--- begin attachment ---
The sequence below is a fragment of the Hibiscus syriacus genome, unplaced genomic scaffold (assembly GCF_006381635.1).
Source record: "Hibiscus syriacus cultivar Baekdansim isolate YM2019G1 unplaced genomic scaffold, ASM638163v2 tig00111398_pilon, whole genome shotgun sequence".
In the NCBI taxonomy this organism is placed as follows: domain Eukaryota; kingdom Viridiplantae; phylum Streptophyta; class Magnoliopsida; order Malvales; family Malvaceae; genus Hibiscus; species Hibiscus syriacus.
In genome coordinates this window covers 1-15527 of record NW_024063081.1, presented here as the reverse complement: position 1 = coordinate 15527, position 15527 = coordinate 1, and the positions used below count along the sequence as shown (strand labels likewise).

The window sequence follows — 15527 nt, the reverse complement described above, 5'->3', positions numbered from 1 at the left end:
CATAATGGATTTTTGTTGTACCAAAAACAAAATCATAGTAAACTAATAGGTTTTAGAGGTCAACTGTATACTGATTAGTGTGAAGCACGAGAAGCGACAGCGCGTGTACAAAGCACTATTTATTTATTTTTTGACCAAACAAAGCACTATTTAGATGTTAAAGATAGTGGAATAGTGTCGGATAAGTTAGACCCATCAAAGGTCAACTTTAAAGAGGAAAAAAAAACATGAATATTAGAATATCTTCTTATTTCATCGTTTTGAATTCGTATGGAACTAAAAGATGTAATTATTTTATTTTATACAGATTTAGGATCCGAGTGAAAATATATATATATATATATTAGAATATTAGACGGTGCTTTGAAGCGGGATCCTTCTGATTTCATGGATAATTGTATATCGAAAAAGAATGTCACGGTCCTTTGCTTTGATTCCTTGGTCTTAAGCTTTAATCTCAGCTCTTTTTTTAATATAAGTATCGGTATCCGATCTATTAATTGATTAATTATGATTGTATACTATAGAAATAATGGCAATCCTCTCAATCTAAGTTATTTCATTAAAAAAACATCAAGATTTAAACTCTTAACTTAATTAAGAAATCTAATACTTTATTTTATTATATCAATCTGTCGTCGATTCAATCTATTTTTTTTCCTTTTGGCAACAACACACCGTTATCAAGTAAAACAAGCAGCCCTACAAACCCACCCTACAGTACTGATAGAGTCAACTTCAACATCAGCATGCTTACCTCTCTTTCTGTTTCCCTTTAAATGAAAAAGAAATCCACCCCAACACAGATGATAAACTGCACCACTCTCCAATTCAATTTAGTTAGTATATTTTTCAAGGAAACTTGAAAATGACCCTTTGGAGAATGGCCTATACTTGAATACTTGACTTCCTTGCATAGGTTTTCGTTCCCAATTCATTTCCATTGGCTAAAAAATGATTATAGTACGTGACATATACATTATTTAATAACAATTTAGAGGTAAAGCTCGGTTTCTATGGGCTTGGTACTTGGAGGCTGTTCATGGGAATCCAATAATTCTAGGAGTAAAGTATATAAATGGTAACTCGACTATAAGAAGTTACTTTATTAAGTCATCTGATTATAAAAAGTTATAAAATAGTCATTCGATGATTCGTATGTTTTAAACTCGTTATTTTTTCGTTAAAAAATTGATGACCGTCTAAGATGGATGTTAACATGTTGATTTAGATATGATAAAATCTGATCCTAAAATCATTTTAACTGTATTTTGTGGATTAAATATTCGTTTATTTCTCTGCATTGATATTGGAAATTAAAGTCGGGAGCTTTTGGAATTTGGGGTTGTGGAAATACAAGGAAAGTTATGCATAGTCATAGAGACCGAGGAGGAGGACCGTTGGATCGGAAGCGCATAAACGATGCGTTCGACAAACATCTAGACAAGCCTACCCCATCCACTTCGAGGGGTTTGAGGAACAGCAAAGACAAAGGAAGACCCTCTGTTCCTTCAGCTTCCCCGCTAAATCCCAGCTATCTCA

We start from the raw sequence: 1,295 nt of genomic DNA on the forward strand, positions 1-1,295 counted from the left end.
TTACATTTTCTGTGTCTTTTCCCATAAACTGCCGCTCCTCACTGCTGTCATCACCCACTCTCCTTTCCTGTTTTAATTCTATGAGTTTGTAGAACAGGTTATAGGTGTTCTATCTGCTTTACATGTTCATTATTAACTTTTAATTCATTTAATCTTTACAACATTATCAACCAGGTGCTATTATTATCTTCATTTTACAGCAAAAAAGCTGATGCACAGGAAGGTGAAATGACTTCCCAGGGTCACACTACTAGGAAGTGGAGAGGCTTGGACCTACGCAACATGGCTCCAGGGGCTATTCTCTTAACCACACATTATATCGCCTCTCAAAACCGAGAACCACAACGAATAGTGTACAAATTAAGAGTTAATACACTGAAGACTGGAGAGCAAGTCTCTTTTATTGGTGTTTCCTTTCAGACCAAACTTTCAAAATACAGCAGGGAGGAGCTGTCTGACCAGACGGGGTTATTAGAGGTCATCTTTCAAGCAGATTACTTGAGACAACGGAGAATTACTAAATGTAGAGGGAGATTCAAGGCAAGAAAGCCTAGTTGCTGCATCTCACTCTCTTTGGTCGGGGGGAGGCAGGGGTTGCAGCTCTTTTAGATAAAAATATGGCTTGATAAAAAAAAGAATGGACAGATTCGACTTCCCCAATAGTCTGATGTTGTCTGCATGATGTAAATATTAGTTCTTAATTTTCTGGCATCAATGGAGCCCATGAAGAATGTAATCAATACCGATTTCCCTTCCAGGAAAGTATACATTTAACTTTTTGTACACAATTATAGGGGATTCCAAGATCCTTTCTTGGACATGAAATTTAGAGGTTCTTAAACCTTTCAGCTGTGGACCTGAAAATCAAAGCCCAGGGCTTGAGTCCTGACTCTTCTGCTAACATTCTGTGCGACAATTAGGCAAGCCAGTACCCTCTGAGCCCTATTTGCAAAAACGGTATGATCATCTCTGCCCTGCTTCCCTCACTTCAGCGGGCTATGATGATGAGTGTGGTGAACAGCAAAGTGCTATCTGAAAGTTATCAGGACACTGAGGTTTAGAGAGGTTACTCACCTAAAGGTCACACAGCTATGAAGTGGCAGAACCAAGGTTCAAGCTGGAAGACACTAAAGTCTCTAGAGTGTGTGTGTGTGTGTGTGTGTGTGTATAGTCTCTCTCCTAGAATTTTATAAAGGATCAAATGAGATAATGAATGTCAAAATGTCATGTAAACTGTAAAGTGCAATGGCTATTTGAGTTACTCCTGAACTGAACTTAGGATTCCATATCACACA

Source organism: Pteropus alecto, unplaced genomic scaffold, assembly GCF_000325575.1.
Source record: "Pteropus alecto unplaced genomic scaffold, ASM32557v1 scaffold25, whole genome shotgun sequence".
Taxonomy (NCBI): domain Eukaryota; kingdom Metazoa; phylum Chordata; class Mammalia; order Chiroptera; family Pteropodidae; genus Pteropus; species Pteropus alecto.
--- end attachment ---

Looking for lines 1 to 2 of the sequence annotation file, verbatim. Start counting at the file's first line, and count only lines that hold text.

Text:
The sequence below is a fragment of the Hibiscus syriacus genome, unplaced genomic scaffold (assembly GCF_006381635.1).
Source record: "Hibiscus syriacus cultivar Baekdansim isolate YM2019G1 unplaced genomic scaffold, ASM638163v2 tig00111398_pilon, whole genome shotgun sequence".